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The oldest building in Chicago is…surprisingly difficult to determine AP Photo/Charles E. Knoblock
Chicago's oldest house, circa 1836, becomes a highrise as it is jacked up to begin inching across an elevated track, seen Dec. 1, 1977. The Clarke house is being moved to a new site where it will be restored to original condition. The el train at right is not blocked. (AP Photo/Charles E. Knoblock)

Chicago is by no means an old city. But have you ever wondered what is the oldest building in the Windy City?

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Before we get into that, let’s go over a quick timeline about the history of Chicago with a little help from the public library.

  • 1673: Marquette and Joliet explore the site of Chicago. The city as we know it today, and its history, begins.
  • 1779: Jean Baptiste Point DuSable settles in Chicago.
  • 1803: Fort Dearborn established.
  • 1833: Chicago incorporated as a town.
  • 1837: Chicago is incorporated as a city.
  • 1871: The Great Chicago Fire.

So now the answer to the original question. Before the Chicago Tribune, before the Chicago Board of Trade, before City Hall, the Chicago Police Department and before the Water Tower, there was the Henry B. Clarke House.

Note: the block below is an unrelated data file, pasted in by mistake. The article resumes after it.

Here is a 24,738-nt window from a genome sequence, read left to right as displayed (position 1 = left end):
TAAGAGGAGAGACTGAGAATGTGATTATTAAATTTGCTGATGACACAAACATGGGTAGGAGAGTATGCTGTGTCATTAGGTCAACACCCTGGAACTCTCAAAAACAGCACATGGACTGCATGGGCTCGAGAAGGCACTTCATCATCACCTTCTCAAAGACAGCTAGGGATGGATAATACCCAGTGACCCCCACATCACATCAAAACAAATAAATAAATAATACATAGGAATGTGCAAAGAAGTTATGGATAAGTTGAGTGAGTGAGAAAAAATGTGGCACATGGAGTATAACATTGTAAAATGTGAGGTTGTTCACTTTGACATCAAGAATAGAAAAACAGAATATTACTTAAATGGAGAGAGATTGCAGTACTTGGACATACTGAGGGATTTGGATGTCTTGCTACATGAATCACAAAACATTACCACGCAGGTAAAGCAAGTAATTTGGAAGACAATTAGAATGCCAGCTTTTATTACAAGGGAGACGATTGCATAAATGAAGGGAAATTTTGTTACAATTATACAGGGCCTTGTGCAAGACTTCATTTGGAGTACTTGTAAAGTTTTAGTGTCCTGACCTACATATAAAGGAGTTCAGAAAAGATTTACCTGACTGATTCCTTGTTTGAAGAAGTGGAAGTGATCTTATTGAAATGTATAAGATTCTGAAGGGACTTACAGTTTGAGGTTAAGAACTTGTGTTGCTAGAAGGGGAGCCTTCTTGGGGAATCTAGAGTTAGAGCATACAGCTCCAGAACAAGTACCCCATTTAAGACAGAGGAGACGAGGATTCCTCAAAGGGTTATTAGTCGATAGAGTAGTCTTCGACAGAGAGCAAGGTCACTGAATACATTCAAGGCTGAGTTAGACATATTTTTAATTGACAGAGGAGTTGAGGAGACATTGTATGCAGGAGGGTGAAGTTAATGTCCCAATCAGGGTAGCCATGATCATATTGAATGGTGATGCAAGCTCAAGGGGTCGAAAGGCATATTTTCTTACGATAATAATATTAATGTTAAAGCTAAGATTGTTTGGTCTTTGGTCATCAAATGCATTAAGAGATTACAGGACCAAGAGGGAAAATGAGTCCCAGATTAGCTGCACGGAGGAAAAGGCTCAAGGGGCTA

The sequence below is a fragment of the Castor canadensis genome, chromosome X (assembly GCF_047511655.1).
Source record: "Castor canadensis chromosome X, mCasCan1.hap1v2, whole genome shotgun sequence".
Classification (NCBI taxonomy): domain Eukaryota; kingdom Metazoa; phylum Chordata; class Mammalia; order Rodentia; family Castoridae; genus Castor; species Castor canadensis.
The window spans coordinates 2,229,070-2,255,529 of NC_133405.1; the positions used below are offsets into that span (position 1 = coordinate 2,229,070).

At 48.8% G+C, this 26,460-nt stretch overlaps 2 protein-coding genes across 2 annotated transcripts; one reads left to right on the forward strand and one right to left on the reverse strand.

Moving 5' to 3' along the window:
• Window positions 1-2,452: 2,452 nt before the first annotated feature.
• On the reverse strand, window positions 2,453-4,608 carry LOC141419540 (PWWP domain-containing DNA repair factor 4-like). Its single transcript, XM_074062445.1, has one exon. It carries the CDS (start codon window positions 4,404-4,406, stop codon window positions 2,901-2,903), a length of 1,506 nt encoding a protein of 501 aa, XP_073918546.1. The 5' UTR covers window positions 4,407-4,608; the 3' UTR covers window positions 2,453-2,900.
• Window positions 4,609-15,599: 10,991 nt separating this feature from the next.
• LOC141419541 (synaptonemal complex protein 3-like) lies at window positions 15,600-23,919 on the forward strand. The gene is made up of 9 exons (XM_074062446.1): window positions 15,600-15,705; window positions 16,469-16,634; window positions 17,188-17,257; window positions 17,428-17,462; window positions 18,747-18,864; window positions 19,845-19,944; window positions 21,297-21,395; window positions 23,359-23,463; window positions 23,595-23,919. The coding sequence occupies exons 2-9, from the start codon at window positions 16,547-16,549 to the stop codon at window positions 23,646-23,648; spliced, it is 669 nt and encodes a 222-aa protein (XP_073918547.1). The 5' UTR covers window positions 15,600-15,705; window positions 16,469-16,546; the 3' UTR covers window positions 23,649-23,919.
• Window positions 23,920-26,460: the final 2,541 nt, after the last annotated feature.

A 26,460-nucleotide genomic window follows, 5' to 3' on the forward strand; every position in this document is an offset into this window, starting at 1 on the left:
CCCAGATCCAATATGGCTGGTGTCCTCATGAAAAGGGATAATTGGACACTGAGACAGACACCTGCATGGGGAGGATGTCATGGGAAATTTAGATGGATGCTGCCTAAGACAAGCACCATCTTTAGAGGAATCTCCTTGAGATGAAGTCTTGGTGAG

?Built in 1836 for Henry B. Clarke, the Clarke House Museum is Chicago?s oldest house,? says the city’s website.

The building was originally located on Michigan Ave. between 16th and 17th Streets. It was moved to 4526 S Wabash Ave. after the 1871 fire sparked concerns to the building’s residents at the time. Today, the house and museum are back in the South Loop at 1827 S Indiana Ave.

So I guess that answers that question. Oh but wait. There’s more.

The Noble-Seymour-Crippen House in the Norwood Park neighborhood was built in 1833. So doesn’t that make it the oldest building in the city? Well…

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Neither house, when built, was within the limits of the town of Chicago, but the Clarke property became part of the city when it was incorporated in 1837. Chicago did not annex the village of Norwood Park until 1893. That 56-year difference is crucial.

That’s from an article written by Whet Moser in Chicago Magazine. So the answer comes down to how one wants to define ?the city? and how one wants to define ?time? which unfortunately is too grand of a concept to explore right now.

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But what we do know is that no structure existed before either of these two, unless someone is holding out on DuSable’s original settlement. But considering the fire burned away a large section of what we know today as downtown, odds are no building besides these two will contend for oldest in Chicago.

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